Storage for the Next-Generation Data Center

Kurt Hildebrand

As the amount of data created and captured by digital technology continues to grow exponentially, enterprises must integrate new storage technologies and processes – or risk falling behind competitors.

The challenge, however, goes far beyond having enough storage capacity. The real goal of enterprise storage should be to transform the data center into a strategic business asset. And that’s accomplished by deploying tools and services that optimize the value of an enterprise’s data.

Some data is accessed frequently, and some just once a year. There’s data that can be mined using analytics to predict customer behavior, and other data that’s random “noise.” Some data might need to be accessed in real-time to enable transactions that benefit the business. There might be data you’re willing to store in a public cloud, and other data that you prefer to store on-premises.

All of which means there’s no “one size fits all” solution to enterprise storage. Given the growing diversity and complexity of enterprises’ data needs, the next generation of data centers is likely to leverage a mix of storage technologies, including:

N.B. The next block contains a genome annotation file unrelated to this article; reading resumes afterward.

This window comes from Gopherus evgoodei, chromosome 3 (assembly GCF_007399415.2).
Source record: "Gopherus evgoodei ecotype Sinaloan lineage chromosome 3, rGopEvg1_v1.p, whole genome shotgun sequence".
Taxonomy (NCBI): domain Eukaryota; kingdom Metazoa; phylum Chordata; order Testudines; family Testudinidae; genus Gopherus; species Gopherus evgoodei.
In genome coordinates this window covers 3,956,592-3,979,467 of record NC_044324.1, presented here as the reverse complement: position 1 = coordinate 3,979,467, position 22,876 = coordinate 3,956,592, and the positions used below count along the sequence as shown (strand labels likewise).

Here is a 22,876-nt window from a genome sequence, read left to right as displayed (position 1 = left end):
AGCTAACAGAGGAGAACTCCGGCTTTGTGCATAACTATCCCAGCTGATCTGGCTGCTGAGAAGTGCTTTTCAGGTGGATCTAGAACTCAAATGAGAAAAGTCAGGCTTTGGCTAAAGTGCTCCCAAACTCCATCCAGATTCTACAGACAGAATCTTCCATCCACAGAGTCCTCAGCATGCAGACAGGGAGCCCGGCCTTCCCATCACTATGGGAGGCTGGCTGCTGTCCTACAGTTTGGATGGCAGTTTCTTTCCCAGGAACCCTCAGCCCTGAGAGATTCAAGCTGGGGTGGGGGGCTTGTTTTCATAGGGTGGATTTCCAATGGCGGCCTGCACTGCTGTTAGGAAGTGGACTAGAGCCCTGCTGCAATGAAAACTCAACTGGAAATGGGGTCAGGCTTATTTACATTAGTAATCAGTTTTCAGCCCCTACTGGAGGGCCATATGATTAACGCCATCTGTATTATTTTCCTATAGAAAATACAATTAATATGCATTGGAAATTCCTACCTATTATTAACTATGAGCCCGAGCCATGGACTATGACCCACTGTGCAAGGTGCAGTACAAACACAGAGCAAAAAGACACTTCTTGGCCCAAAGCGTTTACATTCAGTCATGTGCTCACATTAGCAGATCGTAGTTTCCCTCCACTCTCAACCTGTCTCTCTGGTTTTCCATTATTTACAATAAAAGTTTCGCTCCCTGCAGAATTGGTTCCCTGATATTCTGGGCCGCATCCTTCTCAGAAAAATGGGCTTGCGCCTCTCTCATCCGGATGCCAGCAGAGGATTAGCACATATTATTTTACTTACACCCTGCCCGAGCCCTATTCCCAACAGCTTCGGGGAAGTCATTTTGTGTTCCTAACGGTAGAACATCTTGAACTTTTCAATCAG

• All-flash arrays, or solid state drives (SSD), which offer extremely low latency and thus are ideal for accessing data as part of a real-time transaction
  • Hybrid arrays, a combination of flash and traditional hard disk drives (HDD) that blend cheaper disk storage with more expensive and faster flash technology
  • Automated tiered storage, which enables data to be routed to the appropriate storage technology

Many enterprises grappling with tight budgets might be tempted to stick with HDD as a storage solution, but the purchase price of SSD storage continues to fall, making it an increasingly viable option. Further, adding even just a small amount of flash storage can improve response time and reduce hardware support costs, resulting in more favorable TCO.

Storage in the next-generation data center won’t be about warehousing information. It will be about storing data intelligently based on use and need. It will be about using data as a competitive weapon. It will be about ensuring access and analysis when and where it’s needed.

Flash and other emerging storage technologies such as virtualization will play an increasing role in the competitive strategies of enterprises in the mobile, cloud-based digital economy. IT decision-makers struggling to determine the right storage formula for their enterprises should talk with an experienced storage product and services vendor to determine the best combination of technologies for their data center needs.

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